The Hong Kong government ordered the culling of 2000 hamsters in Hong Kong. The order was issued over fears of an animal-to-human transmission of the COVID-19 virus after a pet shop saleswoman tested positive for the Delta variant, and samples collected from hamsters at the pet shop were also positive.
Seeking to prevent the spread of COVID-19 virus through imported foods, the Hong Kong government has been testing chilled and frozen foods and their packaging.
The first full year of the newly negotiated U.S. specific High Quality Beef (HQB) quota with the European Union ended with U.S. beef exports reaching 12,806 MT.
On December 3, 2020, the Government of India’s Food Safety and Standards Authority of India (FSSAI) extended the compliance date on the requirement of a genetically-modified (GM)-free certificate...
On August 18, 2020, the city of Shenzhen in South China imposed new COVID-19 handling and testing requirements for imports of frozen meat and seafood.
On July 12, 2020, South Africa reintroduced the suspension on the sale, dispensing and distribution of liquor with immediate effect.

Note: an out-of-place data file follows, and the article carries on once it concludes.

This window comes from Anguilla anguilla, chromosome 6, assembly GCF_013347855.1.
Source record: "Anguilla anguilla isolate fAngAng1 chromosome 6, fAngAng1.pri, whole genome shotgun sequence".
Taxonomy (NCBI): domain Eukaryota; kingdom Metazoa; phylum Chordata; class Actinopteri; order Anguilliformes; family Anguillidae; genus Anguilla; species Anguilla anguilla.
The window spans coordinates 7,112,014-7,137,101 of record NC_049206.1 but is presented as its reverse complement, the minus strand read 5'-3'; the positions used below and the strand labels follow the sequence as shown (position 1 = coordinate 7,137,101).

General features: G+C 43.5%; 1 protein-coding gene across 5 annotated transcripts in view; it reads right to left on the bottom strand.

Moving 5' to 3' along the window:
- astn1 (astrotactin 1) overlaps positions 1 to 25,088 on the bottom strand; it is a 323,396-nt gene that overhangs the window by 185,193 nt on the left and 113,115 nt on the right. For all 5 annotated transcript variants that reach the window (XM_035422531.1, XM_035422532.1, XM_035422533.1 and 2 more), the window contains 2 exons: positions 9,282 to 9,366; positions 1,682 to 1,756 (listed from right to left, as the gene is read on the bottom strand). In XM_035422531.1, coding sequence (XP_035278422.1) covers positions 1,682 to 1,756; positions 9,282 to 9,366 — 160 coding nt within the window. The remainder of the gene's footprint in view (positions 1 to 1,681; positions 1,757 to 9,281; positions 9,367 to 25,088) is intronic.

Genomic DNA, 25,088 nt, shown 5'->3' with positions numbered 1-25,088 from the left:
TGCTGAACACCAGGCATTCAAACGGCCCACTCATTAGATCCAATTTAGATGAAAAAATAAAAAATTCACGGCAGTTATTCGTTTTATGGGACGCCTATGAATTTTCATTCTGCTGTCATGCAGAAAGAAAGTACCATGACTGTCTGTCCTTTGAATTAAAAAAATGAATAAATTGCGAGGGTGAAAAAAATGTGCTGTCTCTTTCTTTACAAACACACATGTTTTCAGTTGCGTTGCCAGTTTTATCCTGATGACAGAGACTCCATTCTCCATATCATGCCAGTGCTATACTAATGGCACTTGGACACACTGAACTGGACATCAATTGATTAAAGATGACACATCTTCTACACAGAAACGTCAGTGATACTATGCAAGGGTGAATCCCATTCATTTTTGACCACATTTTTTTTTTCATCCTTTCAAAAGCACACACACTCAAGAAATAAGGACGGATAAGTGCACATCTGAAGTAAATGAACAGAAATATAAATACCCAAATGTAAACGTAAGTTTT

In response to industry challenges caused by the COVID-19 pandemic, the Canadian Food Inspection Agency (CFIA) has announced temporary flexibility, until September 15, 2020, in enforcing some...
The overall Thai economy is projected to slow down significantly due to the COVID-19 pandemic.
On April 21, 2020, Japan notified the World Trade Organization via G/SPS/N/JPN/755 of temporary measures to accept scanned or hard copies of export certificates for animals, plants, and...
Japan’s Consumer Affairs Agency will temporarily suspend the strict monitoring of non-critical food labeling information in response to COVID-19 related supply chain disruptions.
On April 15, 2020, the Food Safety and Standards Authority of India (FSSAI) published detailed guidance on specific measures for food businesses to follow to prevent the spread of COVID-19.
Attaché Report (GAIN)

Costa Rica: Rice Situation Update

Costa Rican consumers rushed to the supermarkets to buy higher volumes of basic staples such as rice and beans as the first cases of COVID-19 hit the country in March.